In order, however, that the invention may be more fully understood, I illustrate in Figs. 2 and 3 one form of several designed by me in which the breech mechanism may be constructed. In them a illustrates the breechblock proper,provided with any suitable form of firing-pin, such as b, which may have a spring 0 and a trigger. The block is supported upon a bracket e, which may be pivoted at f 'to the rear of the gun. g is the locking-dog, which is held to the breechblock, on which it oscillates, by nut h, and it is turned by handled the same as usual. j and 7c are the lugs formed integral with the dog g, and which engage with corresponding lugsections 1 Z on the gun. m is a charge- -holder, which may be an inclined frame and pivoted at n to the breech-block and may be held to it when in operative position by a spring-actuated hook 0, which may engage with and lock in a recess 19 in the breechblock. This charge-holder should obviously be of sufficient strength and of such construction as to control the direction in which the charge initially mo vesthat is to say, first into the combustion-chamber. After the discharge the breech may be opened, the shellholding frame be tilted on its pivot, as shown in Fig; 3, by disengaging the hook o from the recess 19, and then the spent shell may be easily withdrawn and a new one inserted.

From the foregoing the method of operationis obvious. The primary explosion of the black powder or its equivalent blows the charge, of Whatever nature it may be,directly into the throat or rear end of the combustionchamber and along it until the breech mechanism I arrests its advance. Thereupon for an instant the gases and air are in a condition of relative immobility, if such a condition can be said to exist at all under the circumstances, and then a rebound takes place and the entire contents of the combustion-chamber-i. 6., the gases and compresed airrushes rearwardly, passes again through the throat of the combustion-chamber into the breech of the barrel, and, impinging on the rear of the wing-plate of the projectile or upon its base, as the case may be, ejects it through the barrel.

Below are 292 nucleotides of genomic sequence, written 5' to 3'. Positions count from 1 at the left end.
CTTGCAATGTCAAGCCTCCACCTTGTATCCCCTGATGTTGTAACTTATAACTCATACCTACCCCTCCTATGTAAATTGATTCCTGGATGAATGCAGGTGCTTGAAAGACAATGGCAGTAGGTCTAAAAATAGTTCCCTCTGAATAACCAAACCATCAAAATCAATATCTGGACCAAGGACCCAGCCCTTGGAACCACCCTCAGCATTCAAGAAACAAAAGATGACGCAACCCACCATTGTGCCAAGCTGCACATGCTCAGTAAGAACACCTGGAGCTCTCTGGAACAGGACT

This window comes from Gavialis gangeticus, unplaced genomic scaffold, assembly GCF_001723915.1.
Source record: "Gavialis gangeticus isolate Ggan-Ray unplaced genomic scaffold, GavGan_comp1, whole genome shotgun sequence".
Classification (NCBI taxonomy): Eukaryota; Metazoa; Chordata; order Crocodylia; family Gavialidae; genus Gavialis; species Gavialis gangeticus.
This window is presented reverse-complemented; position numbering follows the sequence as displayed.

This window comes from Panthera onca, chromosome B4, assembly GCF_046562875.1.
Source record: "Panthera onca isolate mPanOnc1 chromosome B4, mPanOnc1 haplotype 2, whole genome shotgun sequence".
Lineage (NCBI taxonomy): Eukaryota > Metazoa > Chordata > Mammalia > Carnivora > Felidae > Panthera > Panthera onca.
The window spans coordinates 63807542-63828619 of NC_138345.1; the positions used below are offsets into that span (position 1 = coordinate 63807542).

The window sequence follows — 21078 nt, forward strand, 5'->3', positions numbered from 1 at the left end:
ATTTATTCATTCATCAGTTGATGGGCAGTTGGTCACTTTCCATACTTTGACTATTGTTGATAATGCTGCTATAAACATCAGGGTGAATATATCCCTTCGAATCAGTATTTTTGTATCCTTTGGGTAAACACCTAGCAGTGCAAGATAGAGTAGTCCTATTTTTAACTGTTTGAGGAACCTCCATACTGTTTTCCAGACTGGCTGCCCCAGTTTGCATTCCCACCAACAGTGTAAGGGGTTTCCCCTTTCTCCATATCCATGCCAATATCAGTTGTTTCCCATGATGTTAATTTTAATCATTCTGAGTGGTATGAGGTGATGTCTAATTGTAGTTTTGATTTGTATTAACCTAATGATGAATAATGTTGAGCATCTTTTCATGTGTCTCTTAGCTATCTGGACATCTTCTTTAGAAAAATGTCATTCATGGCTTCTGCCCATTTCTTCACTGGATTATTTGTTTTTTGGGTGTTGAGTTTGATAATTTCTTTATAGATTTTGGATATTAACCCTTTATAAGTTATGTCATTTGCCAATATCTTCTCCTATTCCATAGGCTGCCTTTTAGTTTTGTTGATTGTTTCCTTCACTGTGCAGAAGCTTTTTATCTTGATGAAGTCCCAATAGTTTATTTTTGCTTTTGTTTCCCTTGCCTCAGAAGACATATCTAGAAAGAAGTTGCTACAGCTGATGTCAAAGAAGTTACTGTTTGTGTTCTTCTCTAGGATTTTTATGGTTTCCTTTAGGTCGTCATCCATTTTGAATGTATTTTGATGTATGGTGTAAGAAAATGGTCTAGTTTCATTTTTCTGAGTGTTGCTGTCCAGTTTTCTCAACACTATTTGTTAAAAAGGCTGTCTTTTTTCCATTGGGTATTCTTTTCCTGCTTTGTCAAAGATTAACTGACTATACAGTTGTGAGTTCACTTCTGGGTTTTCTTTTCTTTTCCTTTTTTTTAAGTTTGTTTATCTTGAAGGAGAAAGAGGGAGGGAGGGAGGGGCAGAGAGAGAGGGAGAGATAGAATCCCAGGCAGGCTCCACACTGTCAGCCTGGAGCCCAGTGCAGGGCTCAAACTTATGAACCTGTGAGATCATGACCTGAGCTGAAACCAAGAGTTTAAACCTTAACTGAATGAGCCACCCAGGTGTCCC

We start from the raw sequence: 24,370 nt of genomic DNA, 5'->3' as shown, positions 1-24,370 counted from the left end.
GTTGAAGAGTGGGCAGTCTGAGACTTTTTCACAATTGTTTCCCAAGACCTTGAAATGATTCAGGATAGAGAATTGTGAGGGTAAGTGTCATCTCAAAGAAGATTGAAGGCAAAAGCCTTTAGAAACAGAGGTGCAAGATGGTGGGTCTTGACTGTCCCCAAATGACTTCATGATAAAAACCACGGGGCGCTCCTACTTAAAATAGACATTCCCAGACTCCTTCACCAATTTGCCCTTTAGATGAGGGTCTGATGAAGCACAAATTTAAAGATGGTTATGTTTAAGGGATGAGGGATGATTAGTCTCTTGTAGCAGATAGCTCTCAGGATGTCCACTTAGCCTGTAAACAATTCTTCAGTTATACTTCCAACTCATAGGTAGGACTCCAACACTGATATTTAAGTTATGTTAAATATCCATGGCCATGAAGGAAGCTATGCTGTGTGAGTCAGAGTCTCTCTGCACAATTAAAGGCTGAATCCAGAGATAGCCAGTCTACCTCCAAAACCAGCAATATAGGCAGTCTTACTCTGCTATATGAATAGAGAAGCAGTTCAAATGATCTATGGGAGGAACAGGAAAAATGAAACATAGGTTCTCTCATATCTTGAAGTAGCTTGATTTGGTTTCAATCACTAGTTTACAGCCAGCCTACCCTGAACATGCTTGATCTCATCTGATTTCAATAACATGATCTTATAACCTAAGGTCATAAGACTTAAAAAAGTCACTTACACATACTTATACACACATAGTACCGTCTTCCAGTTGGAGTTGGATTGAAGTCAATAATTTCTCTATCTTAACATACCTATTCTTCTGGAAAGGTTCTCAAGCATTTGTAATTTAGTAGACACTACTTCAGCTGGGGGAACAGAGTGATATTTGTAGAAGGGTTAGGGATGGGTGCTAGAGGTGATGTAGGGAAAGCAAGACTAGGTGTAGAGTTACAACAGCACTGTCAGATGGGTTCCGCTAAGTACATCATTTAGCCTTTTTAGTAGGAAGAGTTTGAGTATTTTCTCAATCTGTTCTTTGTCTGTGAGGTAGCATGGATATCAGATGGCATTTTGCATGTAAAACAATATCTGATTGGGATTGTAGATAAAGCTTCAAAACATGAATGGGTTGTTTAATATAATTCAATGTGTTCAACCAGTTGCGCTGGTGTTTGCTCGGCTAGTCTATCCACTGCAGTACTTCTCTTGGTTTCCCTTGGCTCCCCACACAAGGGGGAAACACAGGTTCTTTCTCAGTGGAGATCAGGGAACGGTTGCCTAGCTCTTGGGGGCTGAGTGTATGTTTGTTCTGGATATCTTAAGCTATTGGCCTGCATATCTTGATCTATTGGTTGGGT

During the time the charge is in the combustion-chamber, traversing it twice under great pressure, its complete combustion is effected, and when it is desired to clean the combustion-chamber the breech-block F and .the breech mechanism I may be quickly and easily removed, and then a direct opening from end to end of the combustion-chamber is afforded for cleaning.

It will be obvious to those skilled in this art that various modifications of the details of construction may be made without departing from the essentials of the invention. I therefore do not limit'myself to any of the details.

I claim 1. A pneumatic gun having a breech-block in rear of the barrel, a combustion-chamber communicating with the breech, and means on the breech-block for supporting a cartridge in such position as that it shall discharge into the combustion-chamber, for the purposes set forth.

2. A pneumatic gun having a barrel and a combustion-chamber which communicate with each other at or near the breech, and

means to support the charge in such manner as that it shall, when fired, discharge into the combustion chamber, for the purposes set forth.

3. The combination in a pneumatic gun of a barrel and a combustion-chamber communicating with each other, at or near the breech, and breech mechanism having a seat for the charge or cartridge, located at an angle relative to the barrel, but substantially in line with the opening into the combustion-chamber, for the purposes set forth.

4. A pneumatic gun provided with a holder for the explosive charge, and with a chamber or space in front of the charge into which it is projected when fired, said chamber being closed at its forward end, and a projectilechamber or barrel communicating with the first-named chamber at or near its rear end, for the purposes set forth.

5. In a pneumatic gun,a combustion-chamber provided at one end with a support for the explosive charge, and closed at the opposite end, a projectile-chamber or barrel communicating therewith by a passage opening laterally into the combustion-chamber at a point adjacent to the support for the charge, whereby the unburned portion of the charge willbe carried beyond said passage and caused to burn at the opposite end of the combustion-chamber, for the purposes set forth.

6. In a pneumatic gun, a projectile-chamber or barrel and a combustion-chamber, the combustion-chamber being open at one end to the proj ectile-chamber or barrel and closed at the other, and provided with a support for the charge at or near its open end, for the purposes set forth.

7. In a pneumatic gun, the combination of

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US6499477 *Jul 5, 2000Dec 31, 2002Nathan R. BrockMulti-purpose war game device
Cooperative ClassificationF41A1/04